National Addictions Awareness Week 2021

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This week November 21st through to the 27th is recognized as National Addictions Awareness Week (NAAW). It is dedicated to raising awareness about addictions and substance use and centers around finding solutions for change. This year’s theme is Driving Change Together. Substance use is a complex issue that requires a wide range of perspectives and a collective effort. Everyone needs to work together towards a healthy future for people who use substances.

Substance use is intricately connected with Fetal Alcohol Spectrum Disorder (FASD). People with FASD have higher rates of substance use challenges compared to the general population. What’s more, they often experience challenges successfully moving through traditional approaches to substance use treatment and addictions programs, as these programs often aren’t set up to support people with FASD. In fact, researchers with CanFASD are currently working on a project now to improve substance use treatment for people with FASD.

In order to effectively address FASD as a whole, we also must improve substance use support for people who are pregnant, parenting, or planning a pregnancy. One reason women may continue to use substances through pregnancy is due to the barriers associated with seeking help and support. Some of these barriers include feelings of guilt and shame, not having enough information available about services, unsupportive partners, and issues of stigma. It is essential that we have supportive, respectful, health promoting, trauma-informed, and women-centred programing that supports people where they’re at.

The Co-Creating Evidence Project was the first project of its kind in Canada that evaluated eight multi-use programs across Canada that serve women at a high risk of having a baby prenatally exposed to alcohol or other substances. Although all these programs are different, the common characteristics contributing to their successes included well thought out, evidence-based approaches, strong partnership relationships, flexible, multi-dimensional models, and keeping clients engaged overtime.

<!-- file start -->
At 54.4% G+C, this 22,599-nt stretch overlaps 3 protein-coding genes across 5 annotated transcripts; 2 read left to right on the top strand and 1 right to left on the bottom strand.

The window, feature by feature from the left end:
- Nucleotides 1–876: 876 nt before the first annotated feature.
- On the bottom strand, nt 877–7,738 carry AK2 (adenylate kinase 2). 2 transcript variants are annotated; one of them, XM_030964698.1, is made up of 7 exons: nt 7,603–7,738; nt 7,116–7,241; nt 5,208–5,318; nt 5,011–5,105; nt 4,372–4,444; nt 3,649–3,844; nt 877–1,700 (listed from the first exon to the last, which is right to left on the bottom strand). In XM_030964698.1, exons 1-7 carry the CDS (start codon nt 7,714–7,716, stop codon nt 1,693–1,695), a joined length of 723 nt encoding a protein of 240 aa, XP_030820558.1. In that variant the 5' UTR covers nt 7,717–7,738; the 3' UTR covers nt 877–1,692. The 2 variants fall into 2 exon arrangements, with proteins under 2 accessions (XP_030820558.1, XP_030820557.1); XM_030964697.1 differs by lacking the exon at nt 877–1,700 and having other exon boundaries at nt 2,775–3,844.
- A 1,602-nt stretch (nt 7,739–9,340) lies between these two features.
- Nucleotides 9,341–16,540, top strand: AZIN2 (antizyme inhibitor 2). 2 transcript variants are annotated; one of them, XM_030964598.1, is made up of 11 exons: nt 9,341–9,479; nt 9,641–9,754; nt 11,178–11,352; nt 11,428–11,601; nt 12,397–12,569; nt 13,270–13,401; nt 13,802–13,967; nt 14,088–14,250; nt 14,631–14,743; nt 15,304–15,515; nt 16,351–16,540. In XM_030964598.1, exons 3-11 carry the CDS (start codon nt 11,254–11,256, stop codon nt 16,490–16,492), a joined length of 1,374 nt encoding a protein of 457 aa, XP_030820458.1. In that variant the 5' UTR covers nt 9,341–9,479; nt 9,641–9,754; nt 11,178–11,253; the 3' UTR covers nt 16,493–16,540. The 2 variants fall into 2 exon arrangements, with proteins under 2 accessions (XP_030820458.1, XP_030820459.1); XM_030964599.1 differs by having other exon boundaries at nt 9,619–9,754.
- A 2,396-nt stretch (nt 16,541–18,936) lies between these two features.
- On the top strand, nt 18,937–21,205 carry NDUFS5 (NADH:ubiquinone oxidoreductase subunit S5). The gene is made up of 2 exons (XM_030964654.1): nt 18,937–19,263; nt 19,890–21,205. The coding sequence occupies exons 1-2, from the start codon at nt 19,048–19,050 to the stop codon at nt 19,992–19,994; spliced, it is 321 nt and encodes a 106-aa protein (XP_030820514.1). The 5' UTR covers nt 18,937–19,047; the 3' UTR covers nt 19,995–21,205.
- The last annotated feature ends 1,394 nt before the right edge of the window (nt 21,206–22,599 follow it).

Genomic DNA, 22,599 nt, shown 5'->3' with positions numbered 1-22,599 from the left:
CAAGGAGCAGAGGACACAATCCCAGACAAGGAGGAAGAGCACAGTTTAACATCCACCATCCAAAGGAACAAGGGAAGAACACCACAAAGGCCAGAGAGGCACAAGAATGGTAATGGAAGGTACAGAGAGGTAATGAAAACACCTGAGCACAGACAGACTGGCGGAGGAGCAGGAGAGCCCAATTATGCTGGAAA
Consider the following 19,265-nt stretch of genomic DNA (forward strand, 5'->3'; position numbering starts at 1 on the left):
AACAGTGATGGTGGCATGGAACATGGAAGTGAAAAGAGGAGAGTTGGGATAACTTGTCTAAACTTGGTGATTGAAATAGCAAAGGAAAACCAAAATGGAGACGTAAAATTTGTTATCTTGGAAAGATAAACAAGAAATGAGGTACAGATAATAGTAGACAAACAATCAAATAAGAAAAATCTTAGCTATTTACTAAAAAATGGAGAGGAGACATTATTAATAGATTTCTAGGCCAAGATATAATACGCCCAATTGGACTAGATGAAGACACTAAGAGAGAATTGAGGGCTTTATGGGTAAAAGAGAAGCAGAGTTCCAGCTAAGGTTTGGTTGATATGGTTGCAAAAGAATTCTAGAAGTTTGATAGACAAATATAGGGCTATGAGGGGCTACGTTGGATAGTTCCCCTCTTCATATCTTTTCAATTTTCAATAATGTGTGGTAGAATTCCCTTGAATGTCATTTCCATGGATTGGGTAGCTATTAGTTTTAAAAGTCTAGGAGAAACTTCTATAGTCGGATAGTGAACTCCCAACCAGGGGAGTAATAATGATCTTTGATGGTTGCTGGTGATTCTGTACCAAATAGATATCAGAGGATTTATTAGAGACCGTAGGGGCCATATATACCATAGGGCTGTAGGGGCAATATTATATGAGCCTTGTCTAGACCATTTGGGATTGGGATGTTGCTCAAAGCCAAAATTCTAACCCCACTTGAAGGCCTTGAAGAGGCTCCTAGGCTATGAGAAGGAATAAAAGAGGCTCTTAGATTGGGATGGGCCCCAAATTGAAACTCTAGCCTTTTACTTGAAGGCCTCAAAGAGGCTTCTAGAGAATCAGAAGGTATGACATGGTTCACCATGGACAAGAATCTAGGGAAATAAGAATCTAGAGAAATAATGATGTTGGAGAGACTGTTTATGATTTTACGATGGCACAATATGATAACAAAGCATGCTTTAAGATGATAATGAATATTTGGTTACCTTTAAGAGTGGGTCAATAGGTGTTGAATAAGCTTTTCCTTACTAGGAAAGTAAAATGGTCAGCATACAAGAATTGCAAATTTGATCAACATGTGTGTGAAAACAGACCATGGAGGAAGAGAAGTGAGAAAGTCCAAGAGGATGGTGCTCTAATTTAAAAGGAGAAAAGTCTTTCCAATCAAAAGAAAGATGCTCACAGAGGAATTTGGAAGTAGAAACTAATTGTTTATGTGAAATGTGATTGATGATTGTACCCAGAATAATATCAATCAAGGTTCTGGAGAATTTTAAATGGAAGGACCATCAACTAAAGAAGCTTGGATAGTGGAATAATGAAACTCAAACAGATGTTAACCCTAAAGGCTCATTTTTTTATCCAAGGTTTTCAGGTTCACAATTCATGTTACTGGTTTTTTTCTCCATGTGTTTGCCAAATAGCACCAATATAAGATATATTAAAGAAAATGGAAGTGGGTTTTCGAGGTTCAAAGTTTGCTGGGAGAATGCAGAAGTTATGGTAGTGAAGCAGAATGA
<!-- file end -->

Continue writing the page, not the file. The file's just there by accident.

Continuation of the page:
Overwhelmingly, clients reported a positive experience at their program. They felt physically and emotionally safe, they trusted staff, had choice about the services they received, and felt their needs were met. One of the most interesting findings of the study is that clients often reduced or quit their substance use, even though these programs do not have substance use treatment as a primary focus.

This study showed the importance of providing programs that include wraparound services, knowledge and empathetic program staff, Indigenous cultural connection, and opportunities for community/peer support. An ideal multi-service program for pregnant and parenting women who use substances would be grounded in best practices and include a wraparound experience with services a range of primary, prenatal, postnatal health, substance use, trauma, outreach, and child welfare services along with cultural programming and/or supports that address social determinants of health factors in a manner that reflects and respects local/regional influences.

Read more about some of the incredible programs involved in the Co-Creating Evidence Study and how their communities rallied to support pregnant and parenting women using substances.

With rising concerns about an increase in substance use challenges as a result of the COVID-19 pandemic and changes to existing supports and services, it is more important than ever that we all work together to improve outcomes for those using substances. Help us achieve this goal by making sure you’re using the right language, learning more about substance use and how it fits in with your profession, making sure you’re using best practices when you’re working with people with FASD and/or parenting and pregnant women who are using substances, and connecting with your community to find and/or build appropriate supports.


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